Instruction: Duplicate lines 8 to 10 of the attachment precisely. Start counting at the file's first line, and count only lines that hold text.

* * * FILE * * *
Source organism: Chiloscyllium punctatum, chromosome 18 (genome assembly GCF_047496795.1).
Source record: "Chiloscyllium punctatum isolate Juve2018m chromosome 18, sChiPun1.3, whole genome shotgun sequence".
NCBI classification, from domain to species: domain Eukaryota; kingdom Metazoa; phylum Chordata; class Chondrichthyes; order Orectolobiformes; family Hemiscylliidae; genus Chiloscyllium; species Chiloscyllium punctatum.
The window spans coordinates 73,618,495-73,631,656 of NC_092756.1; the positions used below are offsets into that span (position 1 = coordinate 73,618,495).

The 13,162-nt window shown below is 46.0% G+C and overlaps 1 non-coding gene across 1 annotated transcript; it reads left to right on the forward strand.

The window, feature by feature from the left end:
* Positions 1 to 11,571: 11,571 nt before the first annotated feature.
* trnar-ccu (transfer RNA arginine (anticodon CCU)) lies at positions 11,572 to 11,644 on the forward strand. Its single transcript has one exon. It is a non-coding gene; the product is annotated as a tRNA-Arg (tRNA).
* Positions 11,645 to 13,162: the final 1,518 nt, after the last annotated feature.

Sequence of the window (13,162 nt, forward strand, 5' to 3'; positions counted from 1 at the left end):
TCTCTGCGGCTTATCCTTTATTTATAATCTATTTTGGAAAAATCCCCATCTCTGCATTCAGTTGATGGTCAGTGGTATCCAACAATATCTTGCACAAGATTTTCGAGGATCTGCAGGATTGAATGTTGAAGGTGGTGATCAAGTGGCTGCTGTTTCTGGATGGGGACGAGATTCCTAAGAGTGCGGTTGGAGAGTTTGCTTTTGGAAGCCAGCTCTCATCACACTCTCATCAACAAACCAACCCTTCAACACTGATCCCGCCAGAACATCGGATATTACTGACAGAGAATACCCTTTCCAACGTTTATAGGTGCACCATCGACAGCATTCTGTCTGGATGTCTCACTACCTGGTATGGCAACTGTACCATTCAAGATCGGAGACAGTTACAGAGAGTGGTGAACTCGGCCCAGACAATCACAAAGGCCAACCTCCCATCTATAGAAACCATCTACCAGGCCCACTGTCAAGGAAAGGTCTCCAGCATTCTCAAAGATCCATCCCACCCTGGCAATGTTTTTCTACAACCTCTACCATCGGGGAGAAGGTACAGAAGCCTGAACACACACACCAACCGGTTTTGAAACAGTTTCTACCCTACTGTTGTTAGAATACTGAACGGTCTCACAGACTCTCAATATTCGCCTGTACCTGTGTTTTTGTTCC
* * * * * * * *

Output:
* trnar-ccu (transfer RNA arginine (anticodon CCU)) lies at positions 11,572 to 11,644 on the forward strand. Its single transcript has one exon. It is a non-coding gene; the product is annotated as a tRNA-Arg (tRNA).
* Positions 11,645 to 13,162: the final 1,518 nt, after the last annotated feature.

Sequence of the window (13,162 nt, forward strand, 5' to 3'; positions counted from 1 at the left end):